How To Plant Mango Seed: A Guide In 4 Steps

How To Plant Mango Seed: A Guide In 4 Steps

Mangoes are true exotics. If you plant the mango seed, a small mango tree can grow at home. Find out how it works here.

One thing in advance: Unfortunately, your home-grown mango tree will not bear any of the sweet and juicy fruits. The temperatures in this country are simply too low for this, because the mango originally comes from tropical and subtropical areas. But a mango tree is a decorative eye-catcher in the garden.

Not all mango seeds are suitable for self-growing. The mangoes in the supermarkets are harvested in an unripe state, stored in a cool place on their long transport routes and sprayed with certain agents, which reduces the germination capacity of the seeds. However, you can try it with the seed of an organic mango, because mangoes from organic farming are not treated with germination-inhibiting agents.

How To Plant Mango Seed: A Guide In 4 Steps

Make sure you choose a variety of mango that grows small. Some varieties of mango can grow up to 45 meters high and form a tree crown 35 meters in diameter. They don’t reach these dimensions here, but they do need a little space. There are some mango varieties that do not grow that tall:

  • Cogshall
  • Carrie
  • Keit
  • Nam Doc Mai
  • Palmer
  • Irwin
  • King Thai
  • Sensation

The varieties you are most likely to find are Cogshall and Carrie. They are also ideal for container planting, as they reach a height of about two and a half to three feet.

Note: Avoid flying mangoes if possible, as they have a large carbon footprint. Better are mangoes that have been transported to us by ship – but that also uses a lot of energy.

Step 1: Prepare the core

First, you need to remove the pulp from the core:

  • Peel the mango with a sharp knife and cut the flesh generously around the core.
  • Be careful not to damage the core with the knife.
  • Allow the kernel to dry slightly and then rub it with a cloth or clean it with a root brush. The core should be free of all pulp residues.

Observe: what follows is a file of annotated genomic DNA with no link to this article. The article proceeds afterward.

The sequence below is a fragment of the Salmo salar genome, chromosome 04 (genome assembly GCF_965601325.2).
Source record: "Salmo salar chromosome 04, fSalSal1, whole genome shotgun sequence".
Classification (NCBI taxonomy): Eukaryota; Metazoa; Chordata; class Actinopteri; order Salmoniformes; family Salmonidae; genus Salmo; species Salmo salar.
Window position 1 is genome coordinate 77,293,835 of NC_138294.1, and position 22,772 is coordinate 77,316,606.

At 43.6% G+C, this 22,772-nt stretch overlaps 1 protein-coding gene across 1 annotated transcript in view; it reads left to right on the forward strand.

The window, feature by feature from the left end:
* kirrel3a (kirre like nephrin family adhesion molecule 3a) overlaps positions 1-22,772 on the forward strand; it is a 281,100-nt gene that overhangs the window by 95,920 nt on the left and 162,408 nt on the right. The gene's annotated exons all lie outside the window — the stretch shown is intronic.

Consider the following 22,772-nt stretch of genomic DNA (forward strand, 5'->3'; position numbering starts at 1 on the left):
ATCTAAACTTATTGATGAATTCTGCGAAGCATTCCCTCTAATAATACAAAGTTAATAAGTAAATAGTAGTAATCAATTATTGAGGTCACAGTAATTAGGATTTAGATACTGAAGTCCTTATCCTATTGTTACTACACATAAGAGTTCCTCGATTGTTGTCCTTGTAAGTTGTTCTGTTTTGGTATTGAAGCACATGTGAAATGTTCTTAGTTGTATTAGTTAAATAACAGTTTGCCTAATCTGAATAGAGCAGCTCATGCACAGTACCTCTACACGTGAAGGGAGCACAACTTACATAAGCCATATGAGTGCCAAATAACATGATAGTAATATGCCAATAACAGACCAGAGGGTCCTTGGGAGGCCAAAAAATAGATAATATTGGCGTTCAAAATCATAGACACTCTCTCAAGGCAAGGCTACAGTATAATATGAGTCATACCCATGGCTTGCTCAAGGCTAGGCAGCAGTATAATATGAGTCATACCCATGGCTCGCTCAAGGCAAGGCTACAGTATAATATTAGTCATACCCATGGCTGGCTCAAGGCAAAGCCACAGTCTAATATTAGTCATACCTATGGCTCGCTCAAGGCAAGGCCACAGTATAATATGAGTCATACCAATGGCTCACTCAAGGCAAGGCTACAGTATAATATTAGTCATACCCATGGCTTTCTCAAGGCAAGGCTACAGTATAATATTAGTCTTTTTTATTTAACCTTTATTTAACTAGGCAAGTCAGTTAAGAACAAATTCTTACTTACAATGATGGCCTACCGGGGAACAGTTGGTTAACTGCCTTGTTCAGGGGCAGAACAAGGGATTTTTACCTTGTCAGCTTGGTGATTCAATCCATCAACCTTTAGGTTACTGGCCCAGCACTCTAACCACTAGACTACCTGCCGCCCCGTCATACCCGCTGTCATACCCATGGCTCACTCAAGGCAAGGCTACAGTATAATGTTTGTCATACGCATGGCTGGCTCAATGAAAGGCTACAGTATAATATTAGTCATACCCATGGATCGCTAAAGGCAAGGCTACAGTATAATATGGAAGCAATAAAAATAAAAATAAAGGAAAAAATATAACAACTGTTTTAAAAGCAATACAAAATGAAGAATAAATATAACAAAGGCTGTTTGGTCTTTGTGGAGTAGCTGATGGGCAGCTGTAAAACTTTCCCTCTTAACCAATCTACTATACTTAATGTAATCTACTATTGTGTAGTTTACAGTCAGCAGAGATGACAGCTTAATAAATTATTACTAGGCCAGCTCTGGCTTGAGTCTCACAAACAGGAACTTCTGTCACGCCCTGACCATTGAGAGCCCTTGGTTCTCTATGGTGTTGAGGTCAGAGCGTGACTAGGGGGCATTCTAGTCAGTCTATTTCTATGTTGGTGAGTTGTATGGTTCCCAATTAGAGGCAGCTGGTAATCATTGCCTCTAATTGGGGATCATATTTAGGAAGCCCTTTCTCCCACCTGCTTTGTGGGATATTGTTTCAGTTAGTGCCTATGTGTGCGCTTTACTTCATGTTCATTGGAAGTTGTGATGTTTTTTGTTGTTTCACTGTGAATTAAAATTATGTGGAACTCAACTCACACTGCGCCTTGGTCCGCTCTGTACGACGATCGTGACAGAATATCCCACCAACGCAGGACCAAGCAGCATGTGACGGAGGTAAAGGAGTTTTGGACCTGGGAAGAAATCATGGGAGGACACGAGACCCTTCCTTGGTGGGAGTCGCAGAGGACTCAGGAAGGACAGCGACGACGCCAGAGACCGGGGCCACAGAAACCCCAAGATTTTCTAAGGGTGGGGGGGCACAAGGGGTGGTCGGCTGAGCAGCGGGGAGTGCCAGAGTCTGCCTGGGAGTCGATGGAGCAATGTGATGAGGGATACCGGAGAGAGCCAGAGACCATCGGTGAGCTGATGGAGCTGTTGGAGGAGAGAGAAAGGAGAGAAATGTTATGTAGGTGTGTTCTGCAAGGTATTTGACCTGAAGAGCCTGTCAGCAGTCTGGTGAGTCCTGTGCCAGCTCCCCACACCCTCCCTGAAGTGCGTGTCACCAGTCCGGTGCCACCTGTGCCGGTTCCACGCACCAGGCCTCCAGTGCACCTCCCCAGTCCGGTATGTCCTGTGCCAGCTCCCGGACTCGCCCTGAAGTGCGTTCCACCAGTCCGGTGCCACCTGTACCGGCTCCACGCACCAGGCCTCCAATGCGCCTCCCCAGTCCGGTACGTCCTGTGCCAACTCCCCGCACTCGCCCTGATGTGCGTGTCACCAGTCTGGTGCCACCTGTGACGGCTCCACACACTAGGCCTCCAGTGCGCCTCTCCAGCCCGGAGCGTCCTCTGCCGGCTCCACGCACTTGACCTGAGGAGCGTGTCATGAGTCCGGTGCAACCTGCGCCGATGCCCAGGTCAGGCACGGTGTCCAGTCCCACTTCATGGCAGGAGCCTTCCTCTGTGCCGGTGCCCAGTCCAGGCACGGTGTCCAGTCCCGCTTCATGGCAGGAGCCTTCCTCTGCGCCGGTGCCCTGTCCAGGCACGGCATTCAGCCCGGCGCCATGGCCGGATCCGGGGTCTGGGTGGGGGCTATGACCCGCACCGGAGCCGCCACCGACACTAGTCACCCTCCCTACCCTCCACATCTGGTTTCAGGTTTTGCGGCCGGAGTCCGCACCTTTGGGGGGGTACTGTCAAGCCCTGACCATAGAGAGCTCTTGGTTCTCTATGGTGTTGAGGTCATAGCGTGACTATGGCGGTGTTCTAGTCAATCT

Step 2: Remove seeds from the seed coat

How To Plant Mango Seed: A Guide In 4 Steps

Now you have to break open the core sleeve, which contains the seed.

  • Open the kernel by running the knife from the top of the kernel sleeve over the side and then levering the sleeve open.
  • Inside the open kernel you will find the seed, a flat bean.
  • If the seed is brown, light green or whitish green, it is ready to germinate.
  • On the other hand, if the seed is gray and shriveled, you should not use it.

Step 3: Prepare the seed for planting

The seed must now be stimulated to germinate. There are two methods to do this.

Method 1 – Soaking:

  • Score the seed very lightly with a knife.
  • Put it in water for 24 hours.
  • Then wrap it in a clean, damp kitchen towel. Place the towel with the seed in a freezer bag.
  • Let the seed germinate for one to two weeks in a warm place.
  • It should have formed a root and a germ after this time.
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Method 2 – Drying:

  • Dry the mango seed well with a clean kitchen towel.
  • Then place it in a sunny, very warm place. Leave it there for three weeks.
  • After that, you can carefully press it open a little. Be careful not to break it.
  • Opened like this, it should dry for another week.

Step 4: Planting seed

After germination, the seed is ready for planting.

  • Choose the right container: it should have a diameter of not less than 40 centimeters, have many drainage holes and, ideally, be made of a heavy material such as clay.
  • Conventional pot plant soil is suitable for planting. Mix this with some mature compost.
  • Fill the container with the mixture and place the seed about 20 centimeters deep in the container. The germ should point upwards and the root downwards.
  • Cover the seed with soil, but the germ should still be visible. Use peat-free soil to protect the bogs.
  • Water the seed well and keep the soil evenly moist over the next few weeks.
  • After four to six weeks, a small mango seedling will have grown.
  • When it has rooted through the seedling pot, you can transplant it to a larger pot.


  • James Jones

    Meet James Jones, a passionate gardening writer whose words bloom with the wisdom of an experienced horticulturist. With a deep-rooted love for all things green, James has dedicated his life to sharing the art and science of gardening with the world. James's words have found their way into countless publications, and his gardening insights have inspired a new generation of green thumbs. His commitment to sustainability and environmental stewardship shines through in every article he crafts.

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